5 Reasons Why Your Brake Pads Aren’t Deteriorating at the Same Rate
Each automobile’s brakes depend on brake pads to generate a specific amount of resistance to help decelerate the vehicle. These pads are located inside the vehicle’s calipers. When the brakes are applied in an effort to reduce the vehicle’s speed, the pads come in contact with the brake’s rotors, generating resistance.
Typically, the materials of the pads and rotors will deteriorate at the same rate, on both the left and right side of the automobile. Sometimes, however, there’ll be instances where the brake pads degrade at a faster rate on one side than on the other. Vehicle owners are often bewildered when this occurs and are unaware of the causes.
If it’s discovered that the brake pad materials aren’t regressing simultaneously, you’ll need to purchase a whole new set of brake pads and have them installed by a certified auto mechanic. Not only is this expensive, it’s also wasteful, as some of the pads you throw out will still be in satisfactory working condition. To ensure your utmost safety, it’s a step that cannot be avoided, however. Failure to do so could cause irreparable damage to your vehicle’s brake components.
Here’s a list of 5 reasons why your brake pads may not be eroding at the same time.
1) Rotors aren’t sized equally
When the width of the rotors is not sized equally, it inevitably results in the pads degenerating at different rates. Where this is the case, the brake discs will develop a high number of flat areas which the pads will lock up against. When this happens, the rate of degradation for the pads becomes unequal.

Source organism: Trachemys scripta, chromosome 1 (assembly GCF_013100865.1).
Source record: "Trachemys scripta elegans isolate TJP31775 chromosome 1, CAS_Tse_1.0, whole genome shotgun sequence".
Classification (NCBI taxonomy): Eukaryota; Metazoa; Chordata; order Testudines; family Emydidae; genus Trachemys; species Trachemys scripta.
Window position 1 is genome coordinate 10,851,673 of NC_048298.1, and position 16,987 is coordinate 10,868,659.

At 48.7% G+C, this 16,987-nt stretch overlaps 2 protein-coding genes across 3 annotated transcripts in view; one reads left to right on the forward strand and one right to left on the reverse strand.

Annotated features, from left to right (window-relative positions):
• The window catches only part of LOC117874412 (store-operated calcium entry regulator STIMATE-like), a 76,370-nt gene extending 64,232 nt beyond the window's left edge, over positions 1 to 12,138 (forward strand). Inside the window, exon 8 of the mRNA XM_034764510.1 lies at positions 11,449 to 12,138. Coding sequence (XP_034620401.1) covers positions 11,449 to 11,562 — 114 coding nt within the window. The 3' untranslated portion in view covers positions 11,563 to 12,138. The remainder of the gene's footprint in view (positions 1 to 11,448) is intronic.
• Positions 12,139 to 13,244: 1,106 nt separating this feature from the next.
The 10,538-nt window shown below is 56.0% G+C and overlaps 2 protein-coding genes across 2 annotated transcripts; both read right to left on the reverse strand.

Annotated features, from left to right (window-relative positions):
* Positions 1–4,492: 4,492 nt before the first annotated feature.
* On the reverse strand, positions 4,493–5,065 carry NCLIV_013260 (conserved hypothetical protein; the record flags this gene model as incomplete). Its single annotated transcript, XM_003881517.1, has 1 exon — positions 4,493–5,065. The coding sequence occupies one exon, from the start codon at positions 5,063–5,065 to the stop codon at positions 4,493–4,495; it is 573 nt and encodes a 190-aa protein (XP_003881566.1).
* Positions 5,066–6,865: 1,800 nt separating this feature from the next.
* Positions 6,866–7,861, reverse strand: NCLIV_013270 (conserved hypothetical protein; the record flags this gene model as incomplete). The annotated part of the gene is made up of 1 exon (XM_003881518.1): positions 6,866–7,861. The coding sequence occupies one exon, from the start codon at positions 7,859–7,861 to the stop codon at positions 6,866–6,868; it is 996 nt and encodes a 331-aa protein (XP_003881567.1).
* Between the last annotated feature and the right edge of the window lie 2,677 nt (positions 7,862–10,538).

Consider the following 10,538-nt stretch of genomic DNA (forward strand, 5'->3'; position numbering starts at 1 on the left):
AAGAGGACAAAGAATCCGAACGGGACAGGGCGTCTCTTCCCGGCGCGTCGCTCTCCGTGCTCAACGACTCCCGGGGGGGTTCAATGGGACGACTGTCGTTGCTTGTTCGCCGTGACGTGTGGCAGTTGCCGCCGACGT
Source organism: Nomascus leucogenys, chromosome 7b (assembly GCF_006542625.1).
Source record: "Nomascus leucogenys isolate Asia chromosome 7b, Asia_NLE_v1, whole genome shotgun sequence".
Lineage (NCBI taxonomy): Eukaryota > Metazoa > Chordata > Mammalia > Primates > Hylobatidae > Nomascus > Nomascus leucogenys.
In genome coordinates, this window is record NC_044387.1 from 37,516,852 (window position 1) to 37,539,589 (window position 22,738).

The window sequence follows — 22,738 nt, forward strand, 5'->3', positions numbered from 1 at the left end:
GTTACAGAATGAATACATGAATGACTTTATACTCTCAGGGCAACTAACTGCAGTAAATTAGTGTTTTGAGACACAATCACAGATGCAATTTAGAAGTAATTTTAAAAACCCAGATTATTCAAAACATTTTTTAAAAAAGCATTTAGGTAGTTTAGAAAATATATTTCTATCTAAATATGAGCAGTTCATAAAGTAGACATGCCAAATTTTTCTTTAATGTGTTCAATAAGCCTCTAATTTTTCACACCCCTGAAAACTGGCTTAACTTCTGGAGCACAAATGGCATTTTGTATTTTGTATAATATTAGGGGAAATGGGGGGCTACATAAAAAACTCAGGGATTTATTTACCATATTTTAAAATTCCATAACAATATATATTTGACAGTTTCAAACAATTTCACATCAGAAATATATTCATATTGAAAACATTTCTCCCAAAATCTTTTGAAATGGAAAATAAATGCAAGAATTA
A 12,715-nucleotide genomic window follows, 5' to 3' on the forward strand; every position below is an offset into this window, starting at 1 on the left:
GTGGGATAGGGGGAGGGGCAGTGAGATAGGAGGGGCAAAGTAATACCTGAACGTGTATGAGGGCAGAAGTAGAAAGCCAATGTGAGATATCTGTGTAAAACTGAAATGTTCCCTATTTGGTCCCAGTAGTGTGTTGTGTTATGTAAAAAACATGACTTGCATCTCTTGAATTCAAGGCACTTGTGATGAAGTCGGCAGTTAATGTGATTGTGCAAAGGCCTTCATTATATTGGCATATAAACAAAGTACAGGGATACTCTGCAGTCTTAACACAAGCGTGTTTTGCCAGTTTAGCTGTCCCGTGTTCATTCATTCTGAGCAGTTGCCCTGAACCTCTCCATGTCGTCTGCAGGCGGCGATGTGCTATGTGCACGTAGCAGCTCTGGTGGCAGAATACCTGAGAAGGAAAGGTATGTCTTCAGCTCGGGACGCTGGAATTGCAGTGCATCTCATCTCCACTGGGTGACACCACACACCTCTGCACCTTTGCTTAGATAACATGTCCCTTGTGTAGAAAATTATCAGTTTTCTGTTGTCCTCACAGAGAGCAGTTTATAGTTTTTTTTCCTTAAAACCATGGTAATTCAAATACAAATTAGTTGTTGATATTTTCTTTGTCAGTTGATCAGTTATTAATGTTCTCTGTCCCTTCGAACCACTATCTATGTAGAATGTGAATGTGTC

2) Pistons have an excess build-up of gunk on them
Whenever there’s a significant accumulation of refuse and other fragments around the pistons, it results in the brake calipers developing a viscous coating on their outer edges. When this happens, the pistons don’t shift and glide properly, ensuring that the pads don’t touch consistently with the brake rotors situated within the automobile.
3) Brake pads aren’t properly balanced
Occasionally, when a new set of brake pads are fitted to your car, the auto mechanic may not properly balance them correctly. Whenever this occurs, it will result in unequal brake degradation for the duration of your driving time. This issue usually becomes apparent within a matter of weeks from the installation of the new pads. When you begin to notice braking difficulties, you’ll question why the pads are already playing up so soon after buying new ones. If you’re experience troubles early on, it’s due to incorrectly balanced pads.
4) Excess build-up of dirt and grime upon the rotors
Unclean rotors are another possibility that can explain why brake pads are eroding at different rates. It’s important to note that this problem doesn’t exist exclusively with aged rotors, there are times where brand new rotors are fitted to an automobile, containing gunk and other undesirable residues on its surface, from when it was still in storage. Where this is the case, the rotors must be wiped with a specially designed cleaning agent to completely dissolve all unwanted particles. Upon doing this, any reputable mechanic will also be sure to cover the rotors with a rust-proofing agent.
5) Multiple brands of brake pad
It’s very important to ensure that the same brand and style of brake pad is fitted throughout your vehicle. Each brand has its own inherent quality and durability, so employing multiple brands will invariably result in unequal rates of brake pad material degradation. There are many factors that determine the rate at which a particular brand of pad erodes, including the strength of its material and overall width. Implementing the same brand and type of pad will greatly reduce the likelihood of unequal pad deterioration.
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